Find the Right Doctors

One of the most important things you can do either prior to leaving rehab or just after leaving is to find good physicians in your area that will help manage your loved one’s spinal cord injury.

However, when looking for physicians, you may quickly find that there is no one in your area that specializes in spinal cord injuries.  Or you may find that the ones that do, may not accept your insurance.

This shouldn’t (and won’t) prevent you from putting together a good team of doctors to help your loved one manage his or her injury.

Prior to reaching out to any specialists, you should reach out to your loved one’s primary care physician.  He or she should know what happened and, if possible, should see the patient just after release from rehab.  If anything, this is a good check-in with a physician in your area that you knows the patient’s history.  Also, it’s a good idea to send copies of the medical records from the patient’s stay in rehab to the patient’s PCP.

Most insurance companies require the primary care physician (PCP) to make referrals to specialists so having an initial appointment just after release from rehab will help establish a baseline with your PCP.  Note: If your loved one does not have a PCP, immediately get one.  Individuals with spinal cord injuries need routine checkups in addition to other physician and hospital visits during the year.

During the visit with the PCP, a discussion should be had regarding the team of physicians/specialists that are needed for the patient with the SCI.  This team should include the following, at a minimum (if possible); a physiatrist, a urologist, a physical therapist, and a counselor/therapist.

Physiatrists are certified as specialists in rehabilitation medicine by the American Board of Physical Medicine and Rehabilitation.   Physiatrists are nerve, muscle and bone experts and treat injuries or illnesses that affect how you move. A lot of physiatrists work with a team of physicians and may have access to specialists who have worked with patients with physical disabilities.  If possible, start with finding a physiatrist and find out who they may suggest for additional specialties.  Physiatrists will typically be in charge of the main medication that patients with SCIs take on a daily basis; baclofen (or at least ours is…).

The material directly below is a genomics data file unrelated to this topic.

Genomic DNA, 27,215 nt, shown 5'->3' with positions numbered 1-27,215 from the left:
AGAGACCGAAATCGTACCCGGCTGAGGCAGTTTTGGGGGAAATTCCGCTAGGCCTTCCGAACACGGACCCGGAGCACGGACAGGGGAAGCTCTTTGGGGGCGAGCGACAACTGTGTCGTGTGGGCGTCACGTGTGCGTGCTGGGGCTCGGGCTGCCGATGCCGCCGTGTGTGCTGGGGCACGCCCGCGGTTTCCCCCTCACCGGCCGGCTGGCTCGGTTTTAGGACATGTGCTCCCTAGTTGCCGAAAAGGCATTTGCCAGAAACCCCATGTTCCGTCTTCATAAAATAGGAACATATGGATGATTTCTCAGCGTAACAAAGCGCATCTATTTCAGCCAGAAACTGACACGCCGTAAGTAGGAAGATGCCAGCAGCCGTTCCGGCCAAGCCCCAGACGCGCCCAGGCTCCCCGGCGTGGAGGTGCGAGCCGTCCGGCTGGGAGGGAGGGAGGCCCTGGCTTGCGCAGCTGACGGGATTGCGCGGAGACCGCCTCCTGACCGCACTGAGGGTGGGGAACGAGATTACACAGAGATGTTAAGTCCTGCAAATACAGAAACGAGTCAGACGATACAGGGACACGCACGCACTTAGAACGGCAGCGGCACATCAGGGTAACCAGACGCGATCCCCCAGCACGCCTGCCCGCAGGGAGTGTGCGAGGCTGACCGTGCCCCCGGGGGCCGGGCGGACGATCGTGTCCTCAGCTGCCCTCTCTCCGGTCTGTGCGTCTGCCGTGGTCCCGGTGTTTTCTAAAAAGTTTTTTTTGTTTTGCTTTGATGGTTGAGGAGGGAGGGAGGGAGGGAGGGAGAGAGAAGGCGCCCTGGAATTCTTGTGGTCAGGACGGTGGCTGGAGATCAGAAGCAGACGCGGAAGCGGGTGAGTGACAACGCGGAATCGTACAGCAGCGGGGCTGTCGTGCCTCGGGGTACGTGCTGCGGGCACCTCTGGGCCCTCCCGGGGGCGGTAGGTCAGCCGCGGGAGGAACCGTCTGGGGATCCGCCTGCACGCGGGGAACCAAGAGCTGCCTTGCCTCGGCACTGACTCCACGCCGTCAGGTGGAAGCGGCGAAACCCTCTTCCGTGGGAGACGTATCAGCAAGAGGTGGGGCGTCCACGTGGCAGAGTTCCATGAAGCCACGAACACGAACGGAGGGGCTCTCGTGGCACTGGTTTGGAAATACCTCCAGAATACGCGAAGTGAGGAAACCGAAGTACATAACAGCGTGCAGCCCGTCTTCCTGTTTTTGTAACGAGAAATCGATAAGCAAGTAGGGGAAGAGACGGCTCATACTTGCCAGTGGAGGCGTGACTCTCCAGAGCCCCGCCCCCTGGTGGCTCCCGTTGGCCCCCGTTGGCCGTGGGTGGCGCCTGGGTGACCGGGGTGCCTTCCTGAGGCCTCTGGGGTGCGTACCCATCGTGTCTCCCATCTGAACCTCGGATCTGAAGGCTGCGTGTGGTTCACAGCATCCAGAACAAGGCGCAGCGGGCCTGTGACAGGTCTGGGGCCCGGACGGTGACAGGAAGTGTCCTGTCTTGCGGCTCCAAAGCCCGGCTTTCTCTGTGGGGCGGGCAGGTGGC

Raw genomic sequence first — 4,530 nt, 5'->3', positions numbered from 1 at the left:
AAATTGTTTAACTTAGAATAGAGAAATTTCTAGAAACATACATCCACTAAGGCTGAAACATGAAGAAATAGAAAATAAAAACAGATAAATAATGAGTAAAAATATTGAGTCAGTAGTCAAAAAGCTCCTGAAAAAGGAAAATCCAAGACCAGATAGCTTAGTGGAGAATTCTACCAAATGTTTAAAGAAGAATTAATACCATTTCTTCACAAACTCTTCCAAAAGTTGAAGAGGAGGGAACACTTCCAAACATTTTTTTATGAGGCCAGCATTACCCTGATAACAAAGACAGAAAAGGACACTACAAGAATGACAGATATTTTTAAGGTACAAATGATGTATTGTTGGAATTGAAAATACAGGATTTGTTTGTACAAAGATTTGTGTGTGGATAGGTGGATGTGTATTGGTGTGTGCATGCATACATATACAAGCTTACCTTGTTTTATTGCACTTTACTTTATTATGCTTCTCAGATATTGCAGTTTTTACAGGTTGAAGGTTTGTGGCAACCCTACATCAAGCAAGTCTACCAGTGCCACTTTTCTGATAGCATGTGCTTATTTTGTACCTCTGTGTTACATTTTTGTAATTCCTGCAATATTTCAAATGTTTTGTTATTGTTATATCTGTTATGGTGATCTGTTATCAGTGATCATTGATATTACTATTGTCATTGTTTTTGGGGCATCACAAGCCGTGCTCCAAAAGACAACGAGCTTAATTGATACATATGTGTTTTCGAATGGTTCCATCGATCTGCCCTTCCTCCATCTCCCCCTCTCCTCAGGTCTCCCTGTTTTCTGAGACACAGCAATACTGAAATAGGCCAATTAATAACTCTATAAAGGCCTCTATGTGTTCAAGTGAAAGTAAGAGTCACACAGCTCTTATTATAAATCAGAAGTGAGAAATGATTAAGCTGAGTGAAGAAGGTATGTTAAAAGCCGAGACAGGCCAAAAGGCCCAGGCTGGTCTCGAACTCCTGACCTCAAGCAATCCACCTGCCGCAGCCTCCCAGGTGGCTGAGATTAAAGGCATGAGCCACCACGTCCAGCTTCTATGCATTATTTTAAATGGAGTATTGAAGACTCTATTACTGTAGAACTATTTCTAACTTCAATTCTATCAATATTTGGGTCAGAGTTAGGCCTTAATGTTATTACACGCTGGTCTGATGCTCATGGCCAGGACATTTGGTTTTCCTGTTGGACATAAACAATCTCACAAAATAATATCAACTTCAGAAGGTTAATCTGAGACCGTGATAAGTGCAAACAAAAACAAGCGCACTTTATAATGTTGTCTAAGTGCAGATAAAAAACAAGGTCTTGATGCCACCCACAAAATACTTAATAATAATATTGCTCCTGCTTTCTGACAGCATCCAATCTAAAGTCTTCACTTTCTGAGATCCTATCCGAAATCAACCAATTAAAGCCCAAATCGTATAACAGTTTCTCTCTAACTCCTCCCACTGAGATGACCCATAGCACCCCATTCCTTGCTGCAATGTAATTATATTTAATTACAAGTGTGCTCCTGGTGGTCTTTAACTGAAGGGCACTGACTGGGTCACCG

Urologists have specialized knowledge and skill regarding the urinary tract and most SCI patients will need someone who specializes in this area of the body.  Urologists are especially important for those with indwelling catheters which may require routine maintenance and evaluation.  It’s also incredibly important to evaluate kidney function due to the types and amount of medication the patients must take to function.

Physical therapists may not seem like a likely requirement for some patients who have been told that they “will never move again.” But if you can find one in your area that will work with the function your loved one has, go for it.  Movement is incredibly important for those with SCIs and has been shown to be incredibly beneficial for the patient.  Some PTs are limited by insurance policies (number of visits, improvement in patient) so find out if you can pay out of pocket for additional appointments and body work.

Counselors/therapists are obviously extremely important.  Your PCP should know all depression/anxiety medication the patient is taking but finding someone to talk to about your injury will go a long way towards overall healing.  See How To… Find a counselor for more information.

Ensuring that your loved one has the best care is crucial towards living a full and healthy life.  Physicians in your area most likely will not know the intricacies of spinal cord injuries but do not let this stop you from making appointments. As a caregiver (or patient), you may have to educate them so be prepared when going to visits.  Do not be afraid to speak up and educate the physician on SCIs.  It will only help the patient/physician relationship and the patient’s health.

Also, do not be afraid to find a new doctor.  If you initially see a urologist that doesn’t listen or understand, find a new one. It is incredibly important to see physicians that make you feel comfortable since you will be much more willing to see them and stay healthy.

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